I’ve often heard advocates of permissive parenting cite personal experience and observations to support their theory that strict parents cause their children to rebel. Of course, there are plenty of other parents who disagree and have seen permissive parenting fuel kids’ illegal and godless tendencies. Perhaps you’ve seen some of each. What’s a parent to do? Let’s take a moment to evaluate human reasoning, original rebellion, and parental responsibility, through the lens of the Word of God.
We need to humbly realize that as sinful humans, our perspectives and even our most rational judgments are flawed. Throughout the Old Testament, we see a description of many no-doubt well-meaning people who did “that which was right in their own eyes” (Deut. 12:8; Judges 17:6; 21:25; Job 32:1; Prov. 12:15; 21:2), a phrase that clearly expresses their actions that were contrary to God’s design.
Even our own hearts can deceive us (Jer. 17:9). Our opinions are hopelessly flawed. In order to interpret our experiences and find truth about any topic, we need to look at the Word of God, the Author of all Truth. God’s ideas aren’t just different from ours, they’re higher (Isaiah 55:8).
Let’s be clear about something: Each individual’s sin is his or her own responsibility. We all start out sinners (Psalm 51:5) by nature and actively choose to sin (Romans 3:23) against a holy God. Ever since the first humans sinned for the first time, we’ve been playing the blame game: Adam blamed Eve, who blamed the Serpent. But none of it washed. God held each of those sinners accountable and doled out consequences to each. While we often use phrases like “he made me so mad,” no one actually causes anyone else to sin; when a person sins, that sin is a product of his or her own sinful heart (Matt. 12:34).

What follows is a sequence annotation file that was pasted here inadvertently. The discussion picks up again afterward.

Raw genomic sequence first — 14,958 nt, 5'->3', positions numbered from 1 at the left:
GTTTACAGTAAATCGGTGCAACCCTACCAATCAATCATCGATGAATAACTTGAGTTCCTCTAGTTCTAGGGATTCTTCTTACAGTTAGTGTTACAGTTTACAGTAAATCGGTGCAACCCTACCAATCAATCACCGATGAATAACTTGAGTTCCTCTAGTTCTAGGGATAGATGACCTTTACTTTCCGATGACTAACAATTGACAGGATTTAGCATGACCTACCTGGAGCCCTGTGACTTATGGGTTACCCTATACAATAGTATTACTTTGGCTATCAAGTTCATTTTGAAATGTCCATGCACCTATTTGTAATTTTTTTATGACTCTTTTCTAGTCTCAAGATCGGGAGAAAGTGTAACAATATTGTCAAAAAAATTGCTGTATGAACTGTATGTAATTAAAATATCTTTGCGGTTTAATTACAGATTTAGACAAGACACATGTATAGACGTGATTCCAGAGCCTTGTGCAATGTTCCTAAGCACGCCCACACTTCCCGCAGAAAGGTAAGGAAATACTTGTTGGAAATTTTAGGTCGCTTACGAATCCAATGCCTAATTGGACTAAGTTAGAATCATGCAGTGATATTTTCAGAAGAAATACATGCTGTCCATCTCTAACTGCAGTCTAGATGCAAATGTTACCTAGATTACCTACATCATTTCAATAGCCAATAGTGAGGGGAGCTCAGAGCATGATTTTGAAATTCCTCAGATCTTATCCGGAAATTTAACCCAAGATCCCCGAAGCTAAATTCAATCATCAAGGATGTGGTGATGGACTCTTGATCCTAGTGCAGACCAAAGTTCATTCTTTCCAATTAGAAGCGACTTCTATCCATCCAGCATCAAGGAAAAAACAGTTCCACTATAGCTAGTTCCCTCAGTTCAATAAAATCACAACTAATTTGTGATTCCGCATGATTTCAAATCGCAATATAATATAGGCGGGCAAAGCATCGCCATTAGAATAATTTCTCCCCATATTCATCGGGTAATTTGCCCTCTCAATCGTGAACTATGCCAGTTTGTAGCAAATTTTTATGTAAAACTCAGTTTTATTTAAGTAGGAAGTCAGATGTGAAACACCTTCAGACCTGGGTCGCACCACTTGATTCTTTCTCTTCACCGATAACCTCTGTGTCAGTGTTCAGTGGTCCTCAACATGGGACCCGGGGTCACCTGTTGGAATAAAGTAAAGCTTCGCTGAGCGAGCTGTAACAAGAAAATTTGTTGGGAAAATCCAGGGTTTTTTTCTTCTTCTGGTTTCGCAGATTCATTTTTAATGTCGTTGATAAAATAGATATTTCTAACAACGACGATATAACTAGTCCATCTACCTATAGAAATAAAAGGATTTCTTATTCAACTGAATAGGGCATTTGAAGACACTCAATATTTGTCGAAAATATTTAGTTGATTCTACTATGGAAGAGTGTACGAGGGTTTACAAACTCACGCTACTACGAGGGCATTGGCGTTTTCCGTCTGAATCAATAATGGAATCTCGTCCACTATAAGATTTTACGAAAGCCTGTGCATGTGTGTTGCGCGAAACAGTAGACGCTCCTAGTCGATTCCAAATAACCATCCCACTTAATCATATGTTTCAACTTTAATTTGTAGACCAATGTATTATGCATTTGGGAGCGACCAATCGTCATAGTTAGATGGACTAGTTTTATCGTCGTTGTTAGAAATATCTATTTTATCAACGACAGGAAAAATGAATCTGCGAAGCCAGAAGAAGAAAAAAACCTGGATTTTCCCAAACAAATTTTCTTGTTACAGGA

While a teen who rebels is responsible for his or her own sinful attitudes and behavior, parents and other adults can certainly contribute to the temptations toward sin that young people face. A key verse regarding parental responsibility is Ephesians 6:4. It’s definitely a challenge to succeed at the balancing act of taking all three commands found in that verse:
• Don’t provoke them to wrath.
• Bring them up in God’s nurture.
• Bring them up in God’s admonition.
Strict parents can certainly provoke, or tempt, their children to respond in anger when they either unnecessarily restrict them, fail to explain rationale to them, or deal with them in a mean-spirited way. The Fruit of the Spirit (Galatians 5:21-23) should be evident in all of our relationships, including (and perhaps especially!) our parenting.
The idea of nurturing our children brings out the idea of gentleness and tenderness. While strict parents can fail in those first two areas, more free-spirited personalities can fail to admonish them as God does. When teens can rebel against God but receive blessings from their parents, their parents are failing them. Like a good governmental system (I Peter 2:14), godly parents will punish what God hates and reward what God loves.
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